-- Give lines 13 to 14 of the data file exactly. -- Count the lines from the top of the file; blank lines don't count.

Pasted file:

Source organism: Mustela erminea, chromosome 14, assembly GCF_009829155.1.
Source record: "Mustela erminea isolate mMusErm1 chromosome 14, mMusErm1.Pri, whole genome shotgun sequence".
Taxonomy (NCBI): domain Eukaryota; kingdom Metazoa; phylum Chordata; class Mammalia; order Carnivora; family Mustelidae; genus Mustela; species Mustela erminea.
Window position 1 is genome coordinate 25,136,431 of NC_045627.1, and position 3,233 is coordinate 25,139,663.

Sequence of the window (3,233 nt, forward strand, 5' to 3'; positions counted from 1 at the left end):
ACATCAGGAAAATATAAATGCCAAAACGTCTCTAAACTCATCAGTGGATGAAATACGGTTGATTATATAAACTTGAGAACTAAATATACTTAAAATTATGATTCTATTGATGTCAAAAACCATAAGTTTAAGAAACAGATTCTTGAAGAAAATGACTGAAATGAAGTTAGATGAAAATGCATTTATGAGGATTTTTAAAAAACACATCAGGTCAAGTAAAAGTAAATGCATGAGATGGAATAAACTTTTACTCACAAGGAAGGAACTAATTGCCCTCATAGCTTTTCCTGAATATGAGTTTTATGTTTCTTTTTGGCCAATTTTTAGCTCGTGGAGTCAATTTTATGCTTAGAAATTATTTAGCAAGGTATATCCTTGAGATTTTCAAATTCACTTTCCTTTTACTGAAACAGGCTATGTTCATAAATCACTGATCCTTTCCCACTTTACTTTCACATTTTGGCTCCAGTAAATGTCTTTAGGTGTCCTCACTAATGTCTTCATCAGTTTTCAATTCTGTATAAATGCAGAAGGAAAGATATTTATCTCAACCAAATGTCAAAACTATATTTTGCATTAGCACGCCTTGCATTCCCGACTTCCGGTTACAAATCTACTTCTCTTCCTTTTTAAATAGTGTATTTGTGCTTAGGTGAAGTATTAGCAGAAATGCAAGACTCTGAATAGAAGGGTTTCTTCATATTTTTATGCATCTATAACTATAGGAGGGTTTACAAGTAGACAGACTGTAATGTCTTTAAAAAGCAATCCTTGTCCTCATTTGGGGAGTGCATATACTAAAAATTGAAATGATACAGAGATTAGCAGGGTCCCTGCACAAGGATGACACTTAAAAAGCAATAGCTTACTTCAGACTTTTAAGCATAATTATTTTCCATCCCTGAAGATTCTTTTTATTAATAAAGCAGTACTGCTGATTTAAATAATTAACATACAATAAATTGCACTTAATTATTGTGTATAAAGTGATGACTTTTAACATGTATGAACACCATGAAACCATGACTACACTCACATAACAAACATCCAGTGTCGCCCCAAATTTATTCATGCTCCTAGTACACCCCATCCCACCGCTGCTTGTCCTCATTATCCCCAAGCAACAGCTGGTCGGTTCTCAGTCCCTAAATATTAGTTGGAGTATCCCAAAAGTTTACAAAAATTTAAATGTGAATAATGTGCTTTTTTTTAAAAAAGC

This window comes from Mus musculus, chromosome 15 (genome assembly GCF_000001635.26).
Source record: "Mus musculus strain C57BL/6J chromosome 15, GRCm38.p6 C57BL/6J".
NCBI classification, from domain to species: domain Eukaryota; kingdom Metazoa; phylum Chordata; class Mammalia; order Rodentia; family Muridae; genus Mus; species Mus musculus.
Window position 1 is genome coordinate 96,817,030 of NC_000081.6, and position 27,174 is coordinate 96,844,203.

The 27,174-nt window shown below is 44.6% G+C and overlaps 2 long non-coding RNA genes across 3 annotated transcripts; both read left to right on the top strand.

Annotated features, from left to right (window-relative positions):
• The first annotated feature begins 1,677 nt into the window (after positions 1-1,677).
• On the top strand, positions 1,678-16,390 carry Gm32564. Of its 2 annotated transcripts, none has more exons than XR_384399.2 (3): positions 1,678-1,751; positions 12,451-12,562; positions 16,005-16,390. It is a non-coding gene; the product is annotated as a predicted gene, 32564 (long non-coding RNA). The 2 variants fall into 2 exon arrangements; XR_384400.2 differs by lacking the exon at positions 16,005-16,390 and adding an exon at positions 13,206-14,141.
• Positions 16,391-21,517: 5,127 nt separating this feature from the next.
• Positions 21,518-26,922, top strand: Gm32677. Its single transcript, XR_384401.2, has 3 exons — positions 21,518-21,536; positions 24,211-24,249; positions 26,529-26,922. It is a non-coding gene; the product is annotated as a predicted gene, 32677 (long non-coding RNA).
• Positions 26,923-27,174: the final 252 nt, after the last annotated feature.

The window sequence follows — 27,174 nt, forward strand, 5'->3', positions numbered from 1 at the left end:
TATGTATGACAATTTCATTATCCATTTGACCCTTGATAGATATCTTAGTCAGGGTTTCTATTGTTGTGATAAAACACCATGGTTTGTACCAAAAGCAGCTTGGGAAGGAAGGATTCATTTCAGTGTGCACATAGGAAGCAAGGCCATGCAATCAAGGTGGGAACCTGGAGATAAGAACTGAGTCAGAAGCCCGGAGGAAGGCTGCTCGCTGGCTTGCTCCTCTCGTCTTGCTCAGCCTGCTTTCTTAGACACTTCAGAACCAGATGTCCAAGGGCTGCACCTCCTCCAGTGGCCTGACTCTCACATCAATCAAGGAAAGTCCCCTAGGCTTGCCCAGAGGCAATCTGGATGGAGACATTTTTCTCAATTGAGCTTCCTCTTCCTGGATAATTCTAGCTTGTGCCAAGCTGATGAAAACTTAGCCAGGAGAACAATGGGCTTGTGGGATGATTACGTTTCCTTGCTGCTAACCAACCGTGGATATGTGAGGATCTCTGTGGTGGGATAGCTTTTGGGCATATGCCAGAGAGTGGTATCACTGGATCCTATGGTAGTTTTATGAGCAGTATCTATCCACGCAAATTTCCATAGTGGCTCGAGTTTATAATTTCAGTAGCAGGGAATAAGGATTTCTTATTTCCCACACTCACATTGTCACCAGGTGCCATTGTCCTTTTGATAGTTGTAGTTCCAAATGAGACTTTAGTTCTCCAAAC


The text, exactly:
• The first annotated feature begins 1,677 nt into the window (after positions 1-1,677).
• On the top strand, positions 1,678-16,390 carry Gm32564. Of its 2 annotated transcripts, none has more exons than XR_384399.2 (3): positions 1,678-1,751; positions 12,451-12,562; positions 16,005-16,390. It is a non-coding gene; the product is annotated as a predicted gene, 32564 (long non-coding RNA). The 2 variants fall into 2 exon arrangements; XR_384400.2 differs by lacking the exon at positions 16,005-16,390 and adding an exon at positions 13,206-14,141.